French fries are an occasional treat that many Nyeri residents eagerly look forward to, this Alice Mwangi knows very well.
Ms Mwangi has been making and selling french fries or chips as they are popularly known, for the past four years in this agricultural town but has since last week been forced to stop. She begun by rationing potatoes in her cooking before doing away with them altogether.
Informed by the high prices of potatoes at the local market that has doubled in a matter of weeks, Ms Mwangi had to make the difficult choice to either reduce the quantities she served or hike the price per plate, options that she knew her clients wouldn’t take too kindly to.
Last month, potatoes at the main market in Nyeri were selling at between Sh400 to Sh500 but has now skyrocketed to Sh1, 000 per 17 kg (measured in a bucket).
The fries are made from potatoes around which almost every meal in this town is anchored on. lice has been left no choice but to request her customers to consider eating their spuds in any other form. This has seen her core customers abandon her café as soon as they place their orders when they find the deep fried treat is no longer featured.
“Itisha kitu ingine,” (“Order something else”), she requests her customers.
“We have analysed the situation and determined that potatoes are now very expensive while our customers want to be served huge portions that they are used to for the same price they are used to paying. And since we can’t, we’ve stopped,” said the owner of New Chicken World Café.
This scenario plays out in many other similar joints popular with many people on a budget or those looking for something different from the infamous pilau Njeri that is commonly served in the region. The dish consists of a variety of food items – literally anything and everything cooked in the same pot and served together on a plate. This allows the restaurateurs to ration the number of potatoes in each dish without upsetting their patrons.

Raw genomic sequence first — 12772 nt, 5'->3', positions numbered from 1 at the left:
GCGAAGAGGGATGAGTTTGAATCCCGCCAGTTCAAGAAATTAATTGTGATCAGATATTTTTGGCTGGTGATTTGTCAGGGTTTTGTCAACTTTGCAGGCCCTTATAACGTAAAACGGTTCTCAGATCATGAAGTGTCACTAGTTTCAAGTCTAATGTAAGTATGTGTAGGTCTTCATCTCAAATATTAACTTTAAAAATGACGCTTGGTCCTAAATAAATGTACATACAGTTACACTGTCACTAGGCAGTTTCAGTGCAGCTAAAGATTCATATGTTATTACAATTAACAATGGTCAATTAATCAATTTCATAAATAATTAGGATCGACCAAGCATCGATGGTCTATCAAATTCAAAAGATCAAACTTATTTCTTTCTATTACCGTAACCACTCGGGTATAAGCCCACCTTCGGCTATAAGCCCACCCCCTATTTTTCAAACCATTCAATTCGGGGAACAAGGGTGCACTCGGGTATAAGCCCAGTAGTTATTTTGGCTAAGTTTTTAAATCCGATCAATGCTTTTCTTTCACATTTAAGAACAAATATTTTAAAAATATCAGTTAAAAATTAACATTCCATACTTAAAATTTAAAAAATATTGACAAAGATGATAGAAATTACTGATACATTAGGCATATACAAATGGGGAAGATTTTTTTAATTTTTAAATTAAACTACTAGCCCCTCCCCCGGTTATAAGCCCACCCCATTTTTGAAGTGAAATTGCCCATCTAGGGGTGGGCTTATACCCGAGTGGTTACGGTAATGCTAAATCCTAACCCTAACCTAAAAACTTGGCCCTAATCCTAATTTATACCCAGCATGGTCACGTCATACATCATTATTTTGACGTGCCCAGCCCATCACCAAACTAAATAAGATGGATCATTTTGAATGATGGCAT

They are also alternatively using bananas to make Mukimo, a traditional food originated from the Kikuyu community, in place for potatoes.
The desire to please their regulars by maintaining the portions and number of potatoes they serve has prompted them to stop preparing the fries all together.
“Even if we make the fries, the portions we serve will have to be smaller and most customers would rather eat to their fill with alternative dishes,’ she said.
The culinary skills of Nyeri and the surrounding regions demands that every meal must have water or soup to make it edible and the food joints follow the same script in a bid to give the residents what they are accustomed to. The ubiquitous fast food joints, offer an alternative, albeit an unhealthy one, to the usual fare.
Some of the Pilau Njeris are either served too hot or too cold that it dilutes both hunger and appetite.
Alternatively, when the stew is too cold, the chapati is too and with too much fat to slow down your eating pace.
The stew come in different varieties that can be made of peas, grams or black beans, one big potato and of course soup with an occasional piece of meat.
Ms Carina Wambui, 21, a student at Nyeri Technical college has been disappointed that her favourite joint has gone slow on making chips.
“We are used to eating chips for lunch and its frustrating when you can’t get what you want to eat,” she said.
Chips is a favourite of most young people because it is cheap, tasty and uncomplicated compared to Pilau Njeri which can be either very tasty or not.
A plate of chips sells at between Sh100 and Sh150 accompanied by a samosa or a sausage while a low-end joint in Nyeri’s downtown area serves a meal of cabbages, rice, beans, potatoes and a lot of gravy as stew and topped with a chapati for Sh100.
Ms Mwangi said she would previously use a 90 kg bag of potatoes everyday but has since reduced to now using a bucket all day.
The potatoes being sold in Nyeri are being brought in from areas of Laikipia in neighbouring Laikipia County.